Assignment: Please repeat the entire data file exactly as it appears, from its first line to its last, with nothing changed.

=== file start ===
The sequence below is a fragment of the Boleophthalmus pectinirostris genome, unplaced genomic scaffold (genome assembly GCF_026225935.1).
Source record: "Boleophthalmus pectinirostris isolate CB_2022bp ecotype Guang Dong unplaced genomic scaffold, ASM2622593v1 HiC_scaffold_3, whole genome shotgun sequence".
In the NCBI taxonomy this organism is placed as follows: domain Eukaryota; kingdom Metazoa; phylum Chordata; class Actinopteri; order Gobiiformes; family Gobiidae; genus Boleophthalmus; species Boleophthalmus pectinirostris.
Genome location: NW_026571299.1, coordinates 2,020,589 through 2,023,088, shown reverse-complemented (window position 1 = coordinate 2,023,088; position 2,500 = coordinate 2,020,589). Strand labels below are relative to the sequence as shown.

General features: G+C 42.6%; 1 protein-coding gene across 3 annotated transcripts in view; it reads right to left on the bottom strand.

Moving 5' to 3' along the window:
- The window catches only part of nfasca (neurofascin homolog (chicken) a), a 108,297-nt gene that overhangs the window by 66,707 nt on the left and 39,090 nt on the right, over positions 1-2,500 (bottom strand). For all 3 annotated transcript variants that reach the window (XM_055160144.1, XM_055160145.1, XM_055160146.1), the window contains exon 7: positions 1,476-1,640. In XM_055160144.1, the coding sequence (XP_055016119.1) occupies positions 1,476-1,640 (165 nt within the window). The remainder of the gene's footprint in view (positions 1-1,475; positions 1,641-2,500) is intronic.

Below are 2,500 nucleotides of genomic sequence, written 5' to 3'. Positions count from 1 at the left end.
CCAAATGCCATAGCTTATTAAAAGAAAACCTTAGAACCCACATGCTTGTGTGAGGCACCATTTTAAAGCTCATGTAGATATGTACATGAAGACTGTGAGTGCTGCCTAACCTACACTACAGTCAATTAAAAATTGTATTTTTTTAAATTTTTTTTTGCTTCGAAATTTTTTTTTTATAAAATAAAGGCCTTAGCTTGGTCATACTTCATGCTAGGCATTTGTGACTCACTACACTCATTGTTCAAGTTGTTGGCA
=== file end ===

The sequence below is a fragment of the Boleophthalmus pectinirostris genome, unplaced genomic scaffold (genome assembly GCF_026225935.1).
Source record: "Boleophthalmus pectinirostris isolate CB_2022bp ecotype Guang Dong unplaced genomic scaffold, ASM2622593v1 HiC_scaffold_3, whole genome shotgun sequence".
In the NCBI taxonomy this organism is placed as follows: domain Eukaryota; kingdom Metazoa; phylum Chordata; class Actinopteri; order Gobiiformes; family Gobiidae; genus Boleophthalmus; species Boleophthalmus pectinirostris.
Genome location: NW_026571299.1, coordinates 2,020,589 through 2,023,088, shown reverse-complemented (window position 1 = coordinate 2,023,088; position 2,500 = coordinate 2,020,589). Strand labels below are relative to the sequence as shown.

General features: G+C 42.6%; 1 protein-coding gene across 3 annotated transcripts in view; it reads right to left on the bottom strand.

Moving 5' to 3' along the window:
- The window catches only part of nfasca (neurofascin homolog (chicken) a), a 108,297-nt gene that overhangs the window by 66,707 nt on the left and 39,090 nt on the right, over positions 1-2,500 (bottom strand). For all 3 annotated transcript variants that reach the window (XM_055160144.1, XM_055160145.1, XM_055160146.1), the window contains exon 7: positions 1,476-1,640. In XM_055160144.1, the coding sequence (XP_055016119.1) occupies positions 1,476-1,640 (165 nt within the window). The remainder of the gene's footprint in view (positions 1-1,475; positions 1,641-2,500) is intronic.

Below are 2,500 nucleotides of genomic sequence, written 5' to 3'. Positions count from 1 at the left end.
CCAAATGCCATAGCTTATTAAAAGAAAACCTTAGAACCCACATGCTTGTGTGAGGCACCATTTTAAAGCTCATGTAGATATGTACATGAAGACTGTGAGTGCTGCCTAACCTACACTACAGTCAATTAAAAATTGTATTTTTTTAAATTTTTTTTTGCTTCGAAATTTTTTTTTTATAAAATAAAGGCCTTAGCTTGGTCATACTTCATGCTAGGCATTTGTGACTCACTACACTCATTGTTCAAGTTGTTGGCA